In meeting mulitple user demands, Garmendi said the transportation hub digital signage is “morphing into a hybrid content environment, where travel information is really being blended with retail and entertainment. There's also an increase in the utilization of IoT [Internet of Things] technology to meet travelers’ demands for more personalized experiences.”

A word of caution: No matter how compelling the content mix, transportation hub digital signage systems need to “go easy” on the ads to keep people watching, Callahan said. What advertising there is needs to “be relevant and resonate with the customers within that location in order to succeed,” Garmendi added.

“Advanced video display adoption is really elevating what was a utilitarian environment into an attraction.” John Garmendi, Sony

This same care should be applied when inserting COVID-19 content into the mix. “COVID messaging for social distancing and mask protocols, wayfinding, and announcements should be intertwined with the critical information that needs to be passed along to customers with regards to flight/bus/train statuses and other changes that could disrupt their travel,” Hardy said. “If possible, content distribution can be re-imagined so that one existing display in each ‘bank' can be allocated for PPE or COVID messaging or advertising, while the rest of the displays are used for other informational signage. This approach allows for all pertinent information to be shared simultaneously.”

Writing Successful Bids

From time to time, transportation hubs solicit bids for upgrades to their existing digital signage systems or for new systems altogether. Before preparing bids for these prospects, systems contractors need to ask a wide range of questions—because the answers will maximize the chances of their bids being accepted and delivering the desired results.

“I typically start with the application,” said Farkas. “I ask the prospect, ‘What do you want your customers to see, interact with, or do with the digital signage system?’ Accomplishing this goal for them should be the top priority in any bid.”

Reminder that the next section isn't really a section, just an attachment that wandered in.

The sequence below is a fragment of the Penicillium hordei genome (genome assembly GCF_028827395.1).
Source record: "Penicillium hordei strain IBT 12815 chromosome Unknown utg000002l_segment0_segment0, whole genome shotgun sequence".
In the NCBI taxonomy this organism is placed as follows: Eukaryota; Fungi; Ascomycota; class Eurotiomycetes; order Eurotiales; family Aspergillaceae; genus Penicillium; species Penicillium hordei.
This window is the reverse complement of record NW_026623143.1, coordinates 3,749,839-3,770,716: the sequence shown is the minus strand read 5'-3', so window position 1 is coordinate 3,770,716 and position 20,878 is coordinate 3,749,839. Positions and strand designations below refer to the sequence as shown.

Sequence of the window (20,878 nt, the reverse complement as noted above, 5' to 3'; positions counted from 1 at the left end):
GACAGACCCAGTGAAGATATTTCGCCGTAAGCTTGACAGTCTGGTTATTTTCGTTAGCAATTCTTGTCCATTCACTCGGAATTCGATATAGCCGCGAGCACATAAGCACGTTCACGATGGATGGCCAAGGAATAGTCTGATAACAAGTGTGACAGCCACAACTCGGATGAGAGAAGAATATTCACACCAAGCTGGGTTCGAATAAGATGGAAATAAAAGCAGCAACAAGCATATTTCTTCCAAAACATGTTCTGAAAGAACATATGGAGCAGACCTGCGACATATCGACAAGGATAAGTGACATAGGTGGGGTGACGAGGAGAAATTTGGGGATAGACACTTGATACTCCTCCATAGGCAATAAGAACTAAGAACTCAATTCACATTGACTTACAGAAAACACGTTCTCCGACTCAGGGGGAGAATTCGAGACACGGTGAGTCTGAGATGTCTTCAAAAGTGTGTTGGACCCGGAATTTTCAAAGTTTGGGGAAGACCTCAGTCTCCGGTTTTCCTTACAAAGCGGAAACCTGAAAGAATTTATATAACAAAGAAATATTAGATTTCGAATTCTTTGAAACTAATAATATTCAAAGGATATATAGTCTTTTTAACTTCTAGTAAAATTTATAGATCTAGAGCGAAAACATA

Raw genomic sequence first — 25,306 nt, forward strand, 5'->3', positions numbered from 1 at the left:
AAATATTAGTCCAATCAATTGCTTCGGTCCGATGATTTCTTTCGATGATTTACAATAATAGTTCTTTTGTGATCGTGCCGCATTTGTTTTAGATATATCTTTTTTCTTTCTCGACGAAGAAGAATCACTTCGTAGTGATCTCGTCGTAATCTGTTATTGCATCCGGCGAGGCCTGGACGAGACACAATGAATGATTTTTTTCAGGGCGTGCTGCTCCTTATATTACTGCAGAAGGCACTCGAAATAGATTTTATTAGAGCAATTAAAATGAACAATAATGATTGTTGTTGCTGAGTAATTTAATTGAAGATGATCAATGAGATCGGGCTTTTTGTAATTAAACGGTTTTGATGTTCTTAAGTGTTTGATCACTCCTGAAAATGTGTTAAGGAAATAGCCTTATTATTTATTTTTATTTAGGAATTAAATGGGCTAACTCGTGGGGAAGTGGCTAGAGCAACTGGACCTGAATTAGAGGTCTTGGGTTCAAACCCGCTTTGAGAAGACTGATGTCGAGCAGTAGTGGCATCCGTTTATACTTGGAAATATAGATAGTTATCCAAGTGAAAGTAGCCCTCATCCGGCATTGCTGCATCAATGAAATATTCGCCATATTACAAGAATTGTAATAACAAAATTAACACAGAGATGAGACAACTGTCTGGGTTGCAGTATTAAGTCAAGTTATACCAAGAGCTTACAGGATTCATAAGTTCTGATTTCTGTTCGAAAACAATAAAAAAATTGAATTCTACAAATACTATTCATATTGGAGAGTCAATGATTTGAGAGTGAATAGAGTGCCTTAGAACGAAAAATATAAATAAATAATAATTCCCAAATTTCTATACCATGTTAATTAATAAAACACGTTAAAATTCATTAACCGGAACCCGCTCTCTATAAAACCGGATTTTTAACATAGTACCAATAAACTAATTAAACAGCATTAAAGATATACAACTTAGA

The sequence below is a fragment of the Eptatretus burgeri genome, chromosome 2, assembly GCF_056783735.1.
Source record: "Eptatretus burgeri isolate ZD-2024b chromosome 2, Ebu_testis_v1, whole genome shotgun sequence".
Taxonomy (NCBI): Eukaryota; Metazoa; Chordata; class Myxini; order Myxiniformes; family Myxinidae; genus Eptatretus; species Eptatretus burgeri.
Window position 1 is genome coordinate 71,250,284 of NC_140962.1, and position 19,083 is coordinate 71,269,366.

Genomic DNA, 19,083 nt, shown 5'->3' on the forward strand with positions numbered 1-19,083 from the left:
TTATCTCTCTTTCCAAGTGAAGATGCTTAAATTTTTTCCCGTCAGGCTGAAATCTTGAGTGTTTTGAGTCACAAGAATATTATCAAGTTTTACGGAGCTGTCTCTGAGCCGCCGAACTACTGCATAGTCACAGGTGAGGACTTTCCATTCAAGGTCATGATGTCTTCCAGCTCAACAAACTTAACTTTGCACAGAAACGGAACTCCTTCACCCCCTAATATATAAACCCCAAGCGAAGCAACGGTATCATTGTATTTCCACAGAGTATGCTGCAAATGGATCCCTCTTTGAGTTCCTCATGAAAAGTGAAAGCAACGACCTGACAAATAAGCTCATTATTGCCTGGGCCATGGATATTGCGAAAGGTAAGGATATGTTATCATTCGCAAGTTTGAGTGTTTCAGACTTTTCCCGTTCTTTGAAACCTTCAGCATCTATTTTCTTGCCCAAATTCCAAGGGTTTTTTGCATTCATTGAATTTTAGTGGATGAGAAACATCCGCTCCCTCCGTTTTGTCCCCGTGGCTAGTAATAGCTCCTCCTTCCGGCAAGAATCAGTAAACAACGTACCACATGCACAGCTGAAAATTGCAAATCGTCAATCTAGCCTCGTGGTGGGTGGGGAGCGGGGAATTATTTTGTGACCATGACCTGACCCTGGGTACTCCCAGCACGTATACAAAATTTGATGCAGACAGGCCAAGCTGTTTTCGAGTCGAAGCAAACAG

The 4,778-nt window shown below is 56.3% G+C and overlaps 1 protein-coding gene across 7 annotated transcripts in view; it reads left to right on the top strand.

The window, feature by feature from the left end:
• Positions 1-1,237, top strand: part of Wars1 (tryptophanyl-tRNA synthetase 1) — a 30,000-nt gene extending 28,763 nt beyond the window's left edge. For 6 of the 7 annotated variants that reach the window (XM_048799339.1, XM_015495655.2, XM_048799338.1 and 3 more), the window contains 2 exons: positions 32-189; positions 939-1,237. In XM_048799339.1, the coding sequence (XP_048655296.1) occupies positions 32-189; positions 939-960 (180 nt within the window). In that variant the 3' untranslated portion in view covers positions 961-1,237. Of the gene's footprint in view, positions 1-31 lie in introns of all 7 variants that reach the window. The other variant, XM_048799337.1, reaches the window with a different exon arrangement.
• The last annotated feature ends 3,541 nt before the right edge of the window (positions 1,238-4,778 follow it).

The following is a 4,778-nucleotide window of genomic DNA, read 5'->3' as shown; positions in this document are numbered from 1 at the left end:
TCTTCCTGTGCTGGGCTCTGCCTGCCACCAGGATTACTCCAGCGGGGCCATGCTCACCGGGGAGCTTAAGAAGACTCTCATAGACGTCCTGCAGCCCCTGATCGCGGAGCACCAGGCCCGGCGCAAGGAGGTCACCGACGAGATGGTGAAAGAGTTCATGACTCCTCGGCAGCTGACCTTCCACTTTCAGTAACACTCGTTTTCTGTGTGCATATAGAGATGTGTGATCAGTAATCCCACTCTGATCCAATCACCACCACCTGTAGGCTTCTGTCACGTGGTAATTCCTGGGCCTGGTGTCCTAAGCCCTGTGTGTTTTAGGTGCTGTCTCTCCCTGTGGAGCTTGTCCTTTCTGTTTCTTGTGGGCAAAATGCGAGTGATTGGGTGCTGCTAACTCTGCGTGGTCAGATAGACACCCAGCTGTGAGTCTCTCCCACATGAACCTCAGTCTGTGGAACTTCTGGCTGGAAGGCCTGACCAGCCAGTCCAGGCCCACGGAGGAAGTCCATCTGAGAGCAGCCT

Farkas then considers the proposed digital signage system’s power and infrastructure needs. “This seems like a small detail until you realize you need hundreds of plugs and network drops installed before your digital signage can go live,” he said. “Next, and this may sound ridiculous, some digital signage vendors will help you design your system, but they don’t sell displays and mounts. These are often expensive items that are left off of the Bill of Materials and outside the budget.”

“Travelers expect the same or better user experience from digital signage as they get from their favorite mobile app.” Eric Farkas, Black Box

Given the complexity of modern digital signage systems, Farkas is not a fan of in-house installations. “I tell clients to use a recommended integrator,” he explained. “Hanging displays might sound simple, but it can be more complicated than you realize. You not only want your displays to look good and stay attached, but you want them to function properly and be placed where consumers can use and view them.”

To ensure client satisfaction after the installation is done, Farkas quizzes them about their “content plan” beforehand, namely the visuals that the transportation hub intends to run on their digital signage system. “Who is designing it? Where is it coming from? Are you selling space on your signage to others?” he said. “Without a content plan, you could end up with displays that have stale content that people won’t watch.”

Finally, Farkas asks the client how they intend to properly manage the completed system over time. “Monitoring and maintenance should be a consideration if you have remote sites with limited to no staff,” he noted. “Who is going to report a screen outage if you have no monitoring?”